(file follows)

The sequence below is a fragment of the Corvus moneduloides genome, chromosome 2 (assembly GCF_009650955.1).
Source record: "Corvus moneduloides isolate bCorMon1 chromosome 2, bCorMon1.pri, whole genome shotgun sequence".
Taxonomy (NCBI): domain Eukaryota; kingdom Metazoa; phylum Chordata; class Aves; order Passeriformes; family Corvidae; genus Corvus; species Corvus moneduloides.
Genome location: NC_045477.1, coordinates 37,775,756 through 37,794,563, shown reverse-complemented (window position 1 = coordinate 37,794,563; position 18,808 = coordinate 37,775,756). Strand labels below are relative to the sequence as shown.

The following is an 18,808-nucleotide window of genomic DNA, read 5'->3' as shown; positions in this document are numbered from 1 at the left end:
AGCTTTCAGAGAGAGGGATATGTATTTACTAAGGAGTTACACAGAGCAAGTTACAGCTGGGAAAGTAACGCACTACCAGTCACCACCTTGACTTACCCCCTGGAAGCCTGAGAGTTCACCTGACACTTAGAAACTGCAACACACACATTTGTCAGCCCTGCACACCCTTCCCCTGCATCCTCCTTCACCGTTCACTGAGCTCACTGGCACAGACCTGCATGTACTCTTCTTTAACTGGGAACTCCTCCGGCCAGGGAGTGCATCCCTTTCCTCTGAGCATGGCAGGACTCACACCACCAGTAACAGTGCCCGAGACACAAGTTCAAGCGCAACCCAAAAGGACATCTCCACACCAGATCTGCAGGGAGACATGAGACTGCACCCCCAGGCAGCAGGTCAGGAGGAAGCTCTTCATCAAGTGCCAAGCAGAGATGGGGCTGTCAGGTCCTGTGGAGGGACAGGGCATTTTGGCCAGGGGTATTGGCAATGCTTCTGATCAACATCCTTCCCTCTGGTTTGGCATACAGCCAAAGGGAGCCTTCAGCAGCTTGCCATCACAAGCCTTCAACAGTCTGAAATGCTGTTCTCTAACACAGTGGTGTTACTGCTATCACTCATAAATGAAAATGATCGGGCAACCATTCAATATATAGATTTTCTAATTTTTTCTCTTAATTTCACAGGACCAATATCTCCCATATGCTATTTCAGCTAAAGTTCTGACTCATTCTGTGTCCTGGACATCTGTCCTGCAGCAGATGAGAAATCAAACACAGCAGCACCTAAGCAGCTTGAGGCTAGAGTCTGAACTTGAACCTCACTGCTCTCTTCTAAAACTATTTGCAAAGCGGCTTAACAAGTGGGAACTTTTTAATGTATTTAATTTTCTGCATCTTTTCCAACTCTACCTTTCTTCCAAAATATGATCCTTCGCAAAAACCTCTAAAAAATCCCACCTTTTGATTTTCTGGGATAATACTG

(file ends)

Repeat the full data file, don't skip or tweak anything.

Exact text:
The sequence below is a fragment of the Corvus moneduloides genome, chromosome 2 (assembly GCF_009650955.1).
Source record: "Corvus moneduloides isolate bCorMon1 chromosome 2, bCorMon1.pri, whole genome shotgun sequence".
Taxonomy (NCBI): domain Eukaryota; kingdom Metazoa; phylum Chordata; class Aves; order Passeriformes; family Corvidae; genus Corvus; species Corvus moneduloides.
Genome location: NC_045477.1, coordinates 37,775,756 through 37,794,563, shown reverse-complemented (window position 1 = coordinate 37,794,563; position 18,808 = coordinate 37,775,756). Strand labels below are relative to the sequence as shown.

The following is an 18,808-nucleotide window of genomic DNA, read 5'->3' as shown; positions in this document are numbered from 1 at the left end:
AGCTTTCAGAGAGAGGGATATGTATTTACTAAGGAGTTACACAGAGCAAGTTACAGCTGGGAAAGTAACGCACTACCAGTCACCACCTTGACTTACCCCCTGGAAGCCTGAGAGTTCACCTGACACTTAGAAACTGCAACACACACATTTGTCAGCCCTGCACACCCTTCCCCTGCATCCTCCTTCACCGTTCACTGAGCTCACTGGCACAGACCTGCATGTACTCTTCTTTAACTGGGAACTCCTCCGGCCAGGGAGTGCATCCCTTTCCTCTGAGCATGGCAGGACTCACACCACCAGTAACAGTGCCCGAGACACAAGTTCAAGCGCAACCCAAAAGGACATCTCCACACCAGATCTGCAGGGAGACATGAGACTGCACCCCCAGGCAGCAGGTCAGGAGGAAGCTCTTCATCAAGTGCCAAGCAGAGATGGGGCTGTCAGGTCCTGTGGAGGGACAGGGCATTTTGGCCAGGGGTATTGGCAATGCTTCTGATCAACATCCTTCCCTCTGGTTTGGCATACAGCCAAAGGGAGCCTTCAGCAGCTTGCCATCACAAGCCTTCAACAGTCTGAAATGCTGTTCTCTAACACAGTGGTGTTACTGCTATCACTCATAAATGAAAATGATCGGGCAACCATTCAATATATAGATTTTCTAATTTTTTCTCTTAATTTCACAGGACCAATATCTCCCATATGCTATTTCAGCTAAAGTTCTGACTCATTCTGTGTCCTGGACATCTGTCCTGCAGCAGATGAGAAATCAAACACAGCAGCACCTAAGCAGCTTGAGGCTAGAGTCTGAACTTGAACCTCACTGCTCTCTTCTAAAACTATTTGCAAAGCGGCTTAACAAGTGGGAACTTTTTAATGTATTTAATTTTCTGCATCTTTTCCAACTCTACCTTTCTTCCAAAATATGATCCTTCGCAAAAACCTCTAAAAAATCCCACCTTTTGATTTTCTGGGATAATACTG